From Fire and Flames: A History of the German Autonomist movement, recently published by PM Press:
In 1981, some autonomous activists who attended a meeting in Padua, Italy, formulated eight theses that tried to capture the most common characteristics of the diverse crowd of activists that had begun to call themselves "Autonome." The theses were never formalized, and different revised and updated versions have appeared - for example, in radikal no. 97 extra (August 1981) and in the 1995 reader Der Stand der Bewegung - but to this day the straightforward convictions and sentiments listed in the original paper remain at the core of autonomous identity, even if every single one of them has been passionately discussed and, at times, decidedly rejected by parts of the movement.There will be a Montreal book launch of Fire and Flames, with a discussion about the book and the relevance of the German experience to what is going on today, next Monday, May 28, at 7pm at La Belle Epoque (1984 Wellington). Here is the facebook event page.
1. We fight for ourselves and others fight for themselves. However, connecting our struggles makes us all stronger. We do not engage in "representative struggles." Our activities are based on our own affectedness, "politics of the first person." We do not fight for ideology, or for the proletariat, or for "the people." We fight for a self-determined life in all aspects of our existence, knowing that we can only be free if all are free.
2. We do not engage in dialogue with those in power! We only formulate demands. Those in power can heed them or not.
3. We have not found one another at the workplace. Engaging in wage labor is an exception for us. We have found one another through punk, the "scene," and the subculture we move in.
4. We all embrace a "vague anarchism" but we are not anarchists in a traditional sense. Some of us see communism/Marxism as an ideology of order and domination - an ideology that supports the state while we reject it. Others believe in an "original" communist idea that has been distorted. All of us, however, have great problems with the term "communism" due to the experiences with the K-groups [West Germany's Maoist parties, analagous to the North American New Communist Movement], East Germany, etc.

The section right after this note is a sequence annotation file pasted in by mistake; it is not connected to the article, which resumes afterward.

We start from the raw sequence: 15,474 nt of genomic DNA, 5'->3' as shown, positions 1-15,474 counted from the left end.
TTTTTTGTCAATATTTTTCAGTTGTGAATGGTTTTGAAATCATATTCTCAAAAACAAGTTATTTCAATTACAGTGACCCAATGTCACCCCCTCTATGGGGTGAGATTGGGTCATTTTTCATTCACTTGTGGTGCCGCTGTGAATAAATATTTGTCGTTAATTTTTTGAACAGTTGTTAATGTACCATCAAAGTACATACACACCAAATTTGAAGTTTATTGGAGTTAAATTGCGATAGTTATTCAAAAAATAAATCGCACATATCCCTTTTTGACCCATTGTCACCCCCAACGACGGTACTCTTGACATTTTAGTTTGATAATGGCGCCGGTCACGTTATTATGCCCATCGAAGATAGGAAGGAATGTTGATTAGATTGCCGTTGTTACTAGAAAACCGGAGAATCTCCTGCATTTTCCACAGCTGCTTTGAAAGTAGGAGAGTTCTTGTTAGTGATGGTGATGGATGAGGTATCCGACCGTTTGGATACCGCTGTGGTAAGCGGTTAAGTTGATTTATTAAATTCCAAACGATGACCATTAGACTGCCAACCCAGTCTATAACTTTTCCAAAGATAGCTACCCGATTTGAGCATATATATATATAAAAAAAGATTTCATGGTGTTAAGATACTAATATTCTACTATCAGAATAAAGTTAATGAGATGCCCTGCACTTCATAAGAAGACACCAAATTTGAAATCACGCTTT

5. No power to no one! This also means "no power to the workers," "no power to the people," and "no counterpower." No power to no one!
6. Our ideas are very different from those of the alternative movement, but we use the alternative movement’s infrastructure. We are aware that capitalism is using the alternative scene to create a new cycle of capital and labor, both by providing employment for unemployed youth and as a testing field for solving economic problems and pacifying social tensions.
7. We are uncertain whether we want a revolt or a revolution. Some want a "permanent revolution," but others say that this wouldn’t be any different from a "permanent revolt." Those who mistrust the term "revolution" think it suggests freedom to be realized at a certain point in time, while they don’t believe that this is possible. According to them, freedom is the short moment between throwing a rock and the rock hitting its target. However, we all agree that, in the first place, we want to dismantle and to destroy - to formulate affirmative ideals is not our priority.
8. We have no organization per se. Our forms of organization are all more or less spontaneous. There are squatters’ councils, telephone chains, autonomous assemblies, and many, many small groups. Short-term groups form to carry out an action or to attend a protests. Long-term groups form to work on continuous projects like radikal, Radio Utopia, or very illegal actions. There aren’t any more solid structures than that, no parties and the like, and there is no hierarchy either.